We experienced the Heineken Experience, which is the tour of the brewery. If you’ve ever been to the Hershey Chocolate Factory in Pennsylvania, it was like that only with beer. We experienced the whole beer making processing, partook in a tasting, and learned about the history. It was a lot of fun. After the tour, we went on a little canal ride at night to see all of the adorable canal houses from the canal perspective. So fun!





 We also went to Anne Frank’s house when her family was in hiding. It was surreal to stand where she stood, and looked through the same sunroof she did.



 I chose to opt out of the Red Light District tour. We walked through part of it one morning, and even at ten o’clock in the morning it gave me an upset stomach and a cold feeling all over my body. After talking with some people who went on the tour, I was even more heartbroken than ever. I heard things like, “I have so much more respect for these girls now. They actually choose to do this.” “The police are on their side if something goes to court.” “They have emergency buttons by their beds in case something bad happens.” “They do this so they can afford an education.” This is what people learn on their tour. The fact that the tours are even selling prostitution to the tourists makes me sick. All of the information given may very well be true, and the prostitutes may have a choice to chose that occupation, but does that mean they want to do it? Do they want to sell their bodies for even a portion of their lifetime? These women pay money to stand in a window for hours at a time so they can get fast money because this industry is encouraging buyers to come from all over the world to buy women’s bodies. It is repulsive and wrong, and I don’t care if Amsterdam tries to make it classy. It reopened my eyes to the disturbing world of the sex industry, and many people are blinded by the flashiness of red lights.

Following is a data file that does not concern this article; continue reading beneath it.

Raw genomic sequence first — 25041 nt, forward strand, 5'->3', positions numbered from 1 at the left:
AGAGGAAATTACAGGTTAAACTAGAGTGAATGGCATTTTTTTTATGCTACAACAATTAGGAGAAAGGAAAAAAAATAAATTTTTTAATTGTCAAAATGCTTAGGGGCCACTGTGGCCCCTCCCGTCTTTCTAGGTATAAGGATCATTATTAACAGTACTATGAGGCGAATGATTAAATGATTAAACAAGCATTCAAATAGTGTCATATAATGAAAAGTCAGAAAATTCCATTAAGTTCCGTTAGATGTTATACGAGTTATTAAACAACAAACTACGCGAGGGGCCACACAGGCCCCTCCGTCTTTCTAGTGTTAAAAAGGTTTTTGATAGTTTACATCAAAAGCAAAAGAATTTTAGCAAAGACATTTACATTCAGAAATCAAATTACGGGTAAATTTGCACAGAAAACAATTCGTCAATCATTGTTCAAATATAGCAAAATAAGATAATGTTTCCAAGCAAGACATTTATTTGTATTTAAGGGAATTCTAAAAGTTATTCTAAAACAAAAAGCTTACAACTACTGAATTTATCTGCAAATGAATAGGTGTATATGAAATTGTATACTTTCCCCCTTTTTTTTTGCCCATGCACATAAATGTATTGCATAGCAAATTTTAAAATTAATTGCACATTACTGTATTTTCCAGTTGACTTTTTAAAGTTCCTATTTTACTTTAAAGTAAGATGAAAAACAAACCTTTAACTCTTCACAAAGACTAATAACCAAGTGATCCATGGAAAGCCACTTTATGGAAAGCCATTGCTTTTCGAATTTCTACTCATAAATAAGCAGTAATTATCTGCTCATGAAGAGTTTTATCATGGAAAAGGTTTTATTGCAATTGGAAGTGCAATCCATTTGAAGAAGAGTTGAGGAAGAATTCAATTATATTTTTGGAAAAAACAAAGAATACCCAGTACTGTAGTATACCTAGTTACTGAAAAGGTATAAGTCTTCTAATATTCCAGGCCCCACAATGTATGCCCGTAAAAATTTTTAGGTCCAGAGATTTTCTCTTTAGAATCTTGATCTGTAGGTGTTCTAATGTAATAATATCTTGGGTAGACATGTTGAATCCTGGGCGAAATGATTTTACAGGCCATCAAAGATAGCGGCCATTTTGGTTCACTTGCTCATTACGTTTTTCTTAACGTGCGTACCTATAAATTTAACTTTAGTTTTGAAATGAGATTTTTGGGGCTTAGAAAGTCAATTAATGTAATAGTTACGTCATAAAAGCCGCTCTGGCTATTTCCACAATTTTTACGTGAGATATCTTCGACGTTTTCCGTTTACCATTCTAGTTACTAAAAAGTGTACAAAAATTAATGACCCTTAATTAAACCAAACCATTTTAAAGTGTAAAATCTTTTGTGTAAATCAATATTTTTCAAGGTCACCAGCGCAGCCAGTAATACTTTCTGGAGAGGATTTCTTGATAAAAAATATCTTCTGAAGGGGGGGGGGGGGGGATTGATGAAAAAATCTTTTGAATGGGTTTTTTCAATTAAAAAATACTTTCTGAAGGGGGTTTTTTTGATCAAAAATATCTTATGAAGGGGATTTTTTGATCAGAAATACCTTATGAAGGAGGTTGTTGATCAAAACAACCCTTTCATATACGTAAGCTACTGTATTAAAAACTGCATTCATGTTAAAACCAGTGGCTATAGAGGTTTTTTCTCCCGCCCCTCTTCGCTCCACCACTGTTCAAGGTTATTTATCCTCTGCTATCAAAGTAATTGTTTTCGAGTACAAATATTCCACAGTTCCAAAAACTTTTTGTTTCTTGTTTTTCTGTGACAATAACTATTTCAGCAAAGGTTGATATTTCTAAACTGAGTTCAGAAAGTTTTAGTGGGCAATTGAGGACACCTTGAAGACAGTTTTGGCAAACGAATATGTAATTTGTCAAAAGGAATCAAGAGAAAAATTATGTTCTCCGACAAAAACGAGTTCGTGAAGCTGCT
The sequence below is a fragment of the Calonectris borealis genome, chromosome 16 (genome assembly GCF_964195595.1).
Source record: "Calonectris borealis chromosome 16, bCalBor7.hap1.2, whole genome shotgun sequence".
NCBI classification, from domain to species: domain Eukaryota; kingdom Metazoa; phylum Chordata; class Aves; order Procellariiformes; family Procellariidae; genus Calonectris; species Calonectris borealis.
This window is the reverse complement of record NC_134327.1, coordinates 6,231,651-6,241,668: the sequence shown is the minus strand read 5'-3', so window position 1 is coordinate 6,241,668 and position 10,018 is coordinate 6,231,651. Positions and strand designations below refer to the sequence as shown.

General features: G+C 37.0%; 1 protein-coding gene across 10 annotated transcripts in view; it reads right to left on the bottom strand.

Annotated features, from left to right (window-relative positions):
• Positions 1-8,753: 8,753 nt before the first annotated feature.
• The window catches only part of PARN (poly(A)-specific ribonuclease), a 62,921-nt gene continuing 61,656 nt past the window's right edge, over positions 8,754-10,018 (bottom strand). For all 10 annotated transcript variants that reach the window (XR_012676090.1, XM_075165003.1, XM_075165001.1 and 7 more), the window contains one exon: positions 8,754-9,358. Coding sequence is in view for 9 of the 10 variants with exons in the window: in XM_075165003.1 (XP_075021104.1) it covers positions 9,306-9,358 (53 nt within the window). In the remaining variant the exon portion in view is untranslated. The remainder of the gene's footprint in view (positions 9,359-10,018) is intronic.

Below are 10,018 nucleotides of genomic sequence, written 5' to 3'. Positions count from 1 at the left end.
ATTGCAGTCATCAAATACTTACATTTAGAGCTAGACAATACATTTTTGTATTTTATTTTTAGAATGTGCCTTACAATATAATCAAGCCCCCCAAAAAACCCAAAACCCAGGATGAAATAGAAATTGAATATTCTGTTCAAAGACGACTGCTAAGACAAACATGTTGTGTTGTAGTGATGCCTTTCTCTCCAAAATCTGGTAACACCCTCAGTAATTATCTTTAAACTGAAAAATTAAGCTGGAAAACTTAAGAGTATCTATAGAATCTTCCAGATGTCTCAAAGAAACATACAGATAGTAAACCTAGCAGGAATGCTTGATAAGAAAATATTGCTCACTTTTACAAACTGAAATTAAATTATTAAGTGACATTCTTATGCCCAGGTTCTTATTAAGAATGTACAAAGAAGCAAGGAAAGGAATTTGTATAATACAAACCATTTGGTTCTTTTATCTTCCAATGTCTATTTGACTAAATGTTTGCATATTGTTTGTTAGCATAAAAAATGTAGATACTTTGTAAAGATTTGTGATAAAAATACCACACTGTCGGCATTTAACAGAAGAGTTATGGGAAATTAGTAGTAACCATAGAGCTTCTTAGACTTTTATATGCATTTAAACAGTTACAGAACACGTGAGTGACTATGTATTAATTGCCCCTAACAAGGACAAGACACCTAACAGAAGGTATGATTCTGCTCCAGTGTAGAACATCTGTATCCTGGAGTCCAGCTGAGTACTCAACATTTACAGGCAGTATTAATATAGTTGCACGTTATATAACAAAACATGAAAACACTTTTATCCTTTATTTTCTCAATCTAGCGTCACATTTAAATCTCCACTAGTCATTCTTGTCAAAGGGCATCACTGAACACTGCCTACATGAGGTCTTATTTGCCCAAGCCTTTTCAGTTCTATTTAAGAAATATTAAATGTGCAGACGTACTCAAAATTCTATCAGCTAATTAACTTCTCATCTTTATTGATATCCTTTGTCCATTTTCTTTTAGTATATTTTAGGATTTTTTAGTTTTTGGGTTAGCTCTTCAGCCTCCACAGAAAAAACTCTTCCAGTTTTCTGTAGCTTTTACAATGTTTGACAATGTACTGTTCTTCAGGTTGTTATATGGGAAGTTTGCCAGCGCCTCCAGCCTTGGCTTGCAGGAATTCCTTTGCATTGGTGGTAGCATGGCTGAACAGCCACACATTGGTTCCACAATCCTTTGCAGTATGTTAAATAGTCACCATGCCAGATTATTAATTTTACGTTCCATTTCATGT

It’s a stark reality, but the truth is, it’s everywhere, not just Amsterdam. So despite to tragedy of the human condition, there are sights of God’s beauty everywhere. Amsterdam is a beautiful city filled with beautiful people. God’s creativity is so obvious in Europe, and sometimes I forget that He created the world for His children, so that we may experience glimpses of heaven on earth.